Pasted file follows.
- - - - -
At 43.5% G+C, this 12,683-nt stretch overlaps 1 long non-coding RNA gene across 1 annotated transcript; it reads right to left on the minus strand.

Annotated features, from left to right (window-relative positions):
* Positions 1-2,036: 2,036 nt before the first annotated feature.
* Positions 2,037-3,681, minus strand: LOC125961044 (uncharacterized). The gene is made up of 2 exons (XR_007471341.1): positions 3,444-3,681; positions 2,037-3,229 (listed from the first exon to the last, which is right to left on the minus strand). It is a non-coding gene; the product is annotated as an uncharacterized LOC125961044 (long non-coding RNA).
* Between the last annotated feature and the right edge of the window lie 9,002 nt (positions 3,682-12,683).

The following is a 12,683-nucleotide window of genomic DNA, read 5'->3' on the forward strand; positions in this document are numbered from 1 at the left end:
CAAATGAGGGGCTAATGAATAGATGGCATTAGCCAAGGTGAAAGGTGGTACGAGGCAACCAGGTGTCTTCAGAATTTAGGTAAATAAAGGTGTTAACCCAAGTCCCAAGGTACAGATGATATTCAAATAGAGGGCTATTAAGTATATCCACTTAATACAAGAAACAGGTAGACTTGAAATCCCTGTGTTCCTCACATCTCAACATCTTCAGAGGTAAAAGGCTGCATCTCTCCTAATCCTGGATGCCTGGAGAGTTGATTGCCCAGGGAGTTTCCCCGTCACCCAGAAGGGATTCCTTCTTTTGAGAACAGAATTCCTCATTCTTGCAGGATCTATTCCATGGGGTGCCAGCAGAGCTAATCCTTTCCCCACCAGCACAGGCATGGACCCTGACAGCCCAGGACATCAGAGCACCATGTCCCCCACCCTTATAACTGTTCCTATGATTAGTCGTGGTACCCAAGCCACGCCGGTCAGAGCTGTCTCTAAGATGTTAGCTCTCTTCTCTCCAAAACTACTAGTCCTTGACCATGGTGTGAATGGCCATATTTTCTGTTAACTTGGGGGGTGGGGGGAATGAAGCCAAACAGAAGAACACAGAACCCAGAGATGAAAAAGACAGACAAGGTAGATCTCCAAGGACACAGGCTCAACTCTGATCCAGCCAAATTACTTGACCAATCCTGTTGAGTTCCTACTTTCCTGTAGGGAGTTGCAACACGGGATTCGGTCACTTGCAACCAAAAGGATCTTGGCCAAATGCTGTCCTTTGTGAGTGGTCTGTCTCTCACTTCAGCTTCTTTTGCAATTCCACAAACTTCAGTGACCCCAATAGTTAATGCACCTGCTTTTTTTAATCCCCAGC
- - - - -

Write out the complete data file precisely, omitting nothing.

At 43.5% G+C, this 12,683-nt stretch overlaps 1 long non-coding RNA gene across 1 annotated transcript; it reads right to left on the minus strand.

Annotated features, from left to right (window-relative positions):
* Positions 1-2,036: 2,036 nt before the first annotated feature.
* Positions 2,037-3,681, minus strand: LOC125961044 (uncharacterized). The gene is made up of 2 exons (XR_007471341.1): positions 3,444-3,681; positions 2,037-3,229 (listed from the first exon to the last, which is right to left on the minus strand). It is a non-coding gene; the product is annotated as an uncharacterized LOC125961044 (long non-coding RNA).
* Between the last annotated feature and the right edge of the window lie 9,002 nt (positions 3,682-12,683).

The following is a 12,683-nucleotide window of genomic DNA, read 5'->3' on the forward strand; positions in this document are numbered from 1 at the left end:
CAAATGAGGGGCTAATGAATAGATGGCATTAGCCAAGGTGAAAGGTGGTACGAGGCAACCAGGTGTCTTCAGAATTTAGGTAAATAAAGGTGTTAACCCAAGTCCCAAGGTACAGATGATATTCAAATAGAGGGCTATTAAGTATATCCACTTAATACAAGAAACAGGTAGACTTGAAATCCCTGTGTTCCTCACATCTCAACATCTTCAGAGGTAAAAGGCTGCATCTCTCCTAATCCTGGATGCCTGGAGAGTTGATTGCCCAGGGAGTTTCCCCGTCACCCAGAAGGGATTCCTTCTTTTGAGAACAGAATTCCTCATTCTTGCAGGATCTATTCCATGGGGTGCCAGCAGAGCTAATCCTTTCCCCACCAGCACAGGCATGGACCCTGACAGCCCAGGACATCAGAGCACCATGTCCCCCACCCTTATAACTGTTCCTATGATTAGTCGTGGTACCCAAGCCACGCCGGTCAGAGCTGTCTCTAAGATGTTAGCTCTCTTCTCTCCAAAACTACTAGTCCTTGACCATGGTGTGAATGGCCATATTTTCTGTTAACTTGGGGGGTGGGGGGAATGAAGCCAAACAGAAGAACACAGAACCCAGAGATGAAAAAGACAGACAAGGTAGATCTCCAAGGACACAGGCTCAACTCTGATCCAGCCAAATTACTTGACCAATCCTGTTGAGTTCCTACTTTCCTGTAGGGAGTTGCAACACGGGATTCGGTCACTTGCAACCAAAAGGATCTTGGCCAAATGCTGTCCTTTGTGAGTGGTCTGTCTCTCACTTCAGCTTCTTTTGCAATTCCACAAACTTCAGTGACCCCAATAGTTAATGCACCTGCTTTTTTTAATCCCCAGC